R. (2003). Outcomes assessment in the networked environment: research questions, issues, considerations, and moving forward. Library Trends, 51(4), 590-613. • Blandford, A., Adams, A., Attfield, S., Buchanan, G., Gow, J., Makri, S., et al. (2008). e PRET A Rapporter framework: evaluating digital libraries from the perspective of information work. Information Processing & Management, 44(1), 4-21. • Fuhr, N., Tsakonas, G., Aalberg, T., Agosti, M., Hansen, P., Kapidakis, S., et al. (2007). Evaluation of digital libraries. International Journal on Digital Libraries, 8 (1), 21-38. • Gonçalves, M. A., Moreira, B. L., Fox, E. A., & Watson, L. T. (2007). “What is a good digital library?”: a quality model for digital libraries. Information Processing & Management, 43(5), 1416-1437. 69
  70. essential reading [b] • Hill, L. L., Carver, L., Darsgaard,

    M., Dolin, R., Smith, T. R., Frew, J., et al. (2000). Alexandria Digital Library: user evaluation studies and system design. Journal of the American Society for Information Science and Technology, 51(3), 246-259. • Marchionini, G. (2000). Evaluating digital libraries: a longitudinal and multifaceted view. Library Trends, 49(2), 4-33. • Nicholas, D., Huntington, P., & Watkinson, A. (2005). Scholarly journal usage: the results of deep log analysis. Journal of Documentation, 61(2), 248-289. • Powell, R. R. (2006). Evaluation research: an overview. Library Trends, 55(1), 102-120. • Reeves, T. C., Apedoe, X., & Woo, Y. H. (2003). Evaluating digital libraries: a user-iendly guide. University Corporation for Atmospheric Research. • Saracevic, T. (2000). Digital library evaluation: towards an evolution of concepts. Library Trends, 49(3), 350-369. 70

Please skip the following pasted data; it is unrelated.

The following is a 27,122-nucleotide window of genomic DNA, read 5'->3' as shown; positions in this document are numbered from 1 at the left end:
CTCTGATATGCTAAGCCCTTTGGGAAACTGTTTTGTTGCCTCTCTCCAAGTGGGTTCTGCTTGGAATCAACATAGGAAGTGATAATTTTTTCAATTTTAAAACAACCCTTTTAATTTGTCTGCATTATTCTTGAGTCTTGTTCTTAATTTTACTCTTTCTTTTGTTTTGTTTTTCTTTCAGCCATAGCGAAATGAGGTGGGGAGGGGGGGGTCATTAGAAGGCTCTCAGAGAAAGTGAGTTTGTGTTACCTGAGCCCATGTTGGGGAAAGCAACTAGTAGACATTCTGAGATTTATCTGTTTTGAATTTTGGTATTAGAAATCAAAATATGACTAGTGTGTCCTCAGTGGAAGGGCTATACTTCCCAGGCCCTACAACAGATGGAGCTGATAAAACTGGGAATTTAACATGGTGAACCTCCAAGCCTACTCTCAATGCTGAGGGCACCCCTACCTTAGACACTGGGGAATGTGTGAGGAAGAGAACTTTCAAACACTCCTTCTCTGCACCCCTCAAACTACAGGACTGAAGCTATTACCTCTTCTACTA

71. essential reading [c] • Wilson, M. L., Schraefel, M., &

    White, R. W. (2009). Evaluating advanced search interfaces using established information-seeking models. Journal of the American Society for Information Science and Technology, 60(7), 1407-1422. • Xie, H. I. (2008). Users' evaluation of digital libraries (DLs): their uses, their criteria, and their assessment. Information Processing & Management, 44(3), 27. • Zhang, Y. (2010). Developing a holistic model for digital library evaluation. Journal of the American Society for Information Science, 61(1), 88-110. • Giannis Tsakonas and Christos Papatheodorou (eds). 2009. Evaluation of digital libraries: an insight to useful applications and methods. Oxford: Chandos Publishing. 71
  72. tutorial material • Slides, literature and rest of the training

    material are available at: – http://dlib.ionio.gr/~gtsak/ecdl2010tutorial, – http://bit.ly/9iUScR, link to the papers’ public collection in Mendeley 72 photos by bibliography created with